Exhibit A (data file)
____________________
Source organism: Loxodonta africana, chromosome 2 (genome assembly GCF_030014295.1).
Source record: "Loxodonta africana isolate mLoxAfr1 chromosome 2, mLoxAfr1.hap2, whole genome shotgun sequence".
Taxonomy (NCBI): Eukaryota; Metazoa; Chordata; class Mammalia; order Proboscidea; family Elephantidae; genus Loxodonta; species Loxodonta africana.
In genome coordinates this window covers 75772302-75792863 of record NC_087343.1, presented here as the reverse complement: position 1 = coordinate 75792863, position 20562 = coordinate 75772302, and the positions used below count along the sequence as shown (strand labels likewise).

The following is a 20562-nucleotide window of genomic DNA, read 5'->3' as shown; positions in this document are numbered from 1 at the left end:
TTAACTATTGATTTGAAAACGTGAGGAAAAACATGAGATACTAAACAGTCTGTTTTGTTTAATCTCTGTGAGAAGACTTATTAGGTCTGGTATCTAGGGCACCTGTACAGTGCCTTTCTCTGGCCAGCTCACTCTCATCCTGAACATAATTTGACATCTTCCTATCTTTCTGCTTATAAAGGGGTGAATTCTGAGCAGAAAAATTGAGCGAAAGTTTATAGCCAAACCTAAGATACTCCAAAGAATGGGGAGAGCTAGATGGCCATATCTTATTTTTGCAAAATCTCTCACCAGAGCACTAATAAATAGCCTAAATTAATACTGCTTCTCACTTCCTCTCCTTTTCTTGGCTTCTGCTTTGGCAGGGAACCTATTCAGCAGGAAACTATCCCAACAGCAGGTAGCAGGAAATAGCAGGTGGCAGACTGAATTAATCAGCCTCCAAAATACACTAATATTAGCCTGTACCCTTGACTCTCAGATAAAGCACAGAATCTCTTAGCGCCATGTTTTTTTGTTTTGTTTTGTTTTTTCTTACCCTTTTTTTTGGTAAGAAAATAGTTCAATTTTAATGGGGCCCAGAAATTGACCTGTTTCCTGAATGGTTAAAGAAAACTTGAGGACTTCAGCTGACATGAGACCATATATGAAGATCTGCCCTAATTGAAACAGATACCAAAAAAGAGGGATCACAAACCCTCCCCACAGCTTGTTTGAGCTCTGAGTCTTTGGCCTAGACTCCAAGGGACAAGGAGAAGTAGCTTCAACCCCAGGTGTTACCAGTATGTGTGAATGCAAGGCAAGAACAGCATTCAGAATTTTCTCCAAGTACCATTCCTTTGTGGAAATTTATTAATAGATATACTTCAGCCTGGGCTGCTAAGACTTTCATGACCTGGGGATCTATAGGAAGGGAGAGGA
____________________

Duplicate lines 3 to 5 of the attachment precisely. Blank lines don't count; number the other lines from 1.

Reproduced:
Taxonomy (NCBI): Eukaryota; Metazoa; Chordata; class Mammalia; order Proboscidea; family Elephantidae; genus Loxodonta; species Loxodonta africana.
In genome coordinates this window covers 75772302-75792863 of record NC_087343.1, presented here as the reverse complement: position 1 = coordinate 75792863, position 20562 = coordinate 75772302, and the positions used below count along the sequence as shown (strand labels likewise).

The following is a 20562-nucleotide window of genomic DNA, read 5'->3' as shown; positions in this document are numbered from 1 at the left end: